Comparing different processing methods in apple slice drying. Part 1. Performance of microwave, hot air and hybrid methods at constant temperatures

Luciano Cinquanta, Onofrio Corona, Antonio Metallo, Gennaro Cuccurullo

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1 Citazione (Scopus)

Abstract

The drying curves, energy efficiency and colour variations of sliced apples dried at various temperatures and using different techniques were evaluated, i.e. microwave (35, 55 and 65 °C), hot air (35, 55, 65 and 75 °C) and combination of both (65 °C). The microwave (MW) tests also included comparison between air recirculation and continuous inlet of fresh air. Each drying method was evaluated at a fixed temperature level by means of a control system based on infrared thermography. The time required to complete the drying process at 65 °C varied from about 44 min for MW with fresh air ventilation (double with air recirculation), to 122 min for hybrid heating and 238 min for hot air. Drying kinetics was analysed by introducing a new semi-empirical model, capable of recovering the drying behaviour in terms of both mass loss and drying speed. The results showed that the hybrid drying mode, thanks to the reduced power of the microwaves, led to a lower drying rate than the microwave mode alone. Overall colour variations were minor in samples heated with MW to 65 °C (ΔE=19.8). No significant differences were found between the drying methods with regard to energy consumption. As expected, the fastest drying occurs as the temperature increases, which requires more heat generation within the test samples.
Lingua originaleEnglish
Numero di pagine14
RivistaBiosystems Engineering
Stato di pubblicazionePublished - 2019

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Malus
Microwaves
processing technology
Drying
apples
drying
Air
air
Temperature
Processing
temperature
Color
methodology
Heating
Ventilation
method
microwave
heat
thermography
Hot Temperature

All Science Journal Classification (ASJC) codes

  • Control and Systems Engineering
  • Food Science
  • Animal Science and Zoology
  • Agronomy and Crop Science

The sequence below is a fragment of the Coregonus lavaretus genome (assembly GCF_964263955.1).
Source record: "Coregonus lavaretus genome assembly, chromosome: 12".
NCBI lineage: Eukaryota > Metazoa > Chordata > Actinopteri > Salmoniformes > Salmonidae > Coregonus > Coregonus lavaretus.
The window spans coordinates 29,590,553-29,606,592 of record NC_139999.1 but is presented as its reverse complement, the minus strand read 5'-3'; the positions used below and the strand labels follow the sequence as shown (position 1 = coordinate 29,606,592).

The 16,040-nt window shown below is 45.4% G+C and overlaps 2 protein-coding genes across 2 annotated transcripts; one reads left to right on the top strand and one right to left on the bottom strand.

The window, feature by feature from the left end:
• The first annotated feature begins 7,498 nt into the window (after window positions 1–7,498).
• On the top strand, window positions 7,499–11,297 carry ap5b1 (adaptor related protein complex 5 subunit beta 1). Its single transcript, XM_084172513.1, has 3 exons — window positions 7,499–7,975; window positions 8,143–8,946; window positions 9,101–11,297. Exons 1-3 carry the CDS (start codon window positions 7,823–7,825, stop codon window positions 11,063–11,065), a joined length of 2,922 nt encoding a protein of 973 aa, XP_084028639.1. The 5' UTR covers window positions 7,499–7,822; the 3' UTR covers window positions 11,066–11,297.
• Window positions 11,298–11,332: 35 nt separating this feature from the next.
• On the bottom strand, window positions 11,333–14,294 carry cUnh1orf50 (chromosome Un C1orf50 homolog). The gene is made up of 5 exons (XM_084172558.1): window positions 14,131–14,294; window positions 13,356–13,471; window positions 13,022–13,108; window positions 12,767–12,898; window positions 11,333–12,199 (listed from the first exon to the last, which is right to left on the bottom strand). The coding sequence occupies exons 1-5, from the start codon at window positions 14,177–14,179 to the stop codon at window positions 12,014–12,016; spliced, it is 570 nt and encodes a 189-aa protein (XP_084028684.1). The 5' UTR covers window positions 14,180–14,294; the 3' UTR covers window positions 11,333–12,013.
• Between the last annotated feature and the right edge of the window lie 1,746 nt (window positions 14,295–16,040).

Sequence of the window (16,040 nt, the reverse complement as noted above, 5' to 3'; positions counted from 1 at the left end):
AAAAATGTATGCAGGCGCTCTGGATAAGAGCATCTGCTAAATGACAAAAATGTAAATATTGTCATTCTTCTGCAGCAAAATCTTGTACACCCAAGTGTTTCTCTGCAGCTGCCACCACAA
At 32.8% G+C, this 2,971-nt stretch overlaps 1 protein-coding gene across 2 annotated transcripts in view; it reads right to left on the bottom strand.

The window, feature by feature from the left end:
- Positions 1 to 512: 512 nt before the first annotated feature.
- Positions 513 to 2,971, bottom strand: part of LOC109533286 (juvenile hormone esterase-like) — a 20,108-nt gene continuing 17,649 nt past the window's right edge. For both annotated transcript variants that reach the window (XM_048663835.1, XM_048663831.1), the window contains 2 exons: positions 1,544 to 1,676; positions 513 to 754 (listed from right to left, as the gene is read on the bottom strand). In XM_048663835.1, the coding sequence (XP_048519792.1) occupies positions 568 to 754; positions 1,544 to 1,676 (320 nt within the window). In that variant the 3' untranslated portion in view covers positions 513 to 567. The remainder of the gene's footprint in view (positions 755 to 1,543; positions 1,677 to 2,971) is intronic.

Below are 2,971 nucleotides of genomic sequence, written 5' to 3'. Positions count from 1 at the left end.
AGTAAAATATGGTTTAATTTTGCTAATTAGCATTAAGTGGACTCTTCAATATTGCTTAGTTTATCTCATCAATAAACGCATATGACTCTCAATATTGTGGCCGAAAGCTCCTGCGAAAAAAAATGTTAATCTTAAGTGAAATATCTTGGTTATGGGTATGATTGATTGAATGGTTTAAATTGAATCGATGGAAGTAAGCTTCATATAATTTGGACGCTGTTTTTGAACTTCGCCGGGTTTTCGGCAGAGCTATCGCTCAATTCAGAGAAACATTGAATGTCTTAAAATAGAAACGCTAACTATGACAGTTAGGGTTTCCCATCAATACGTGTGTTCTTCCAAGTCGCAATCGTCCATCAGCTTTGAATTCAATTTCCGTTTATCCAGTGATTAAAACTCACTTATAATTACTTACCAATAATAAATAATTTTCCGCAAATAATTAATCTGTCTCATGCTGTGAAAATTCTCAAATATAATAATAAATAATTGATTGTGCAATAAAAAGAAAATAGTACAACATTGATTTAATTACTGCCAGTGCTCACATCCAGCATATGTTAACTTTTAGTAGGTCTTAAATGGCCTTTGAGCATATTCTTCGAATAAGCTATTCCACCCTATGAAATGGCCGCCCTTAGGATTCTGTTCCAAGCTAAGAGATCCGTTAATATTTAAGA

• Soil Science

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title = "Comparing different processing methods in apple slice drying. Part 1. Performance of microwave, hot air and hybrid methods at constant temperatures",
abstract = "The drying curves, energy efficiency and colour variations of sliced apples dried at various temperatures and using different techniques were evaluated, i.e. microwave (35, 55 and 65 °C), hot air (35, 55, 65 and 75 °C) and combination of both (65 °C). The microwave (MW) tests also included comparison between air recirculation and continuous inlet of fresh air. Each drying method was evaluated at a fixed temperature level by means of a control system based on infrared thermography. The time required to complete the drying process at 65 °C varied from about 44 min for MW with fresh air ventilation (double with air recirculation), to 122 min for hybrid heating and 238 min for hot air. Drying kinetics was analysed by introducing a new semi-empirical model, capable of recovering the drying behaviour in terms of both mass loss and drying speed. The results showed that the hybrid drying mode, thanks to the reduced power of the microwaves, led to a lower drying rate than the microwave mode alone. Overall colour variations were minor in samples heated with MW to 65 °C (ΔE=19.8). No significant differences were found between the drying methods with regard to energy consumption. As expected, the fastest drying occurs as the temperature increases, which requires more heat generation within the test samples.",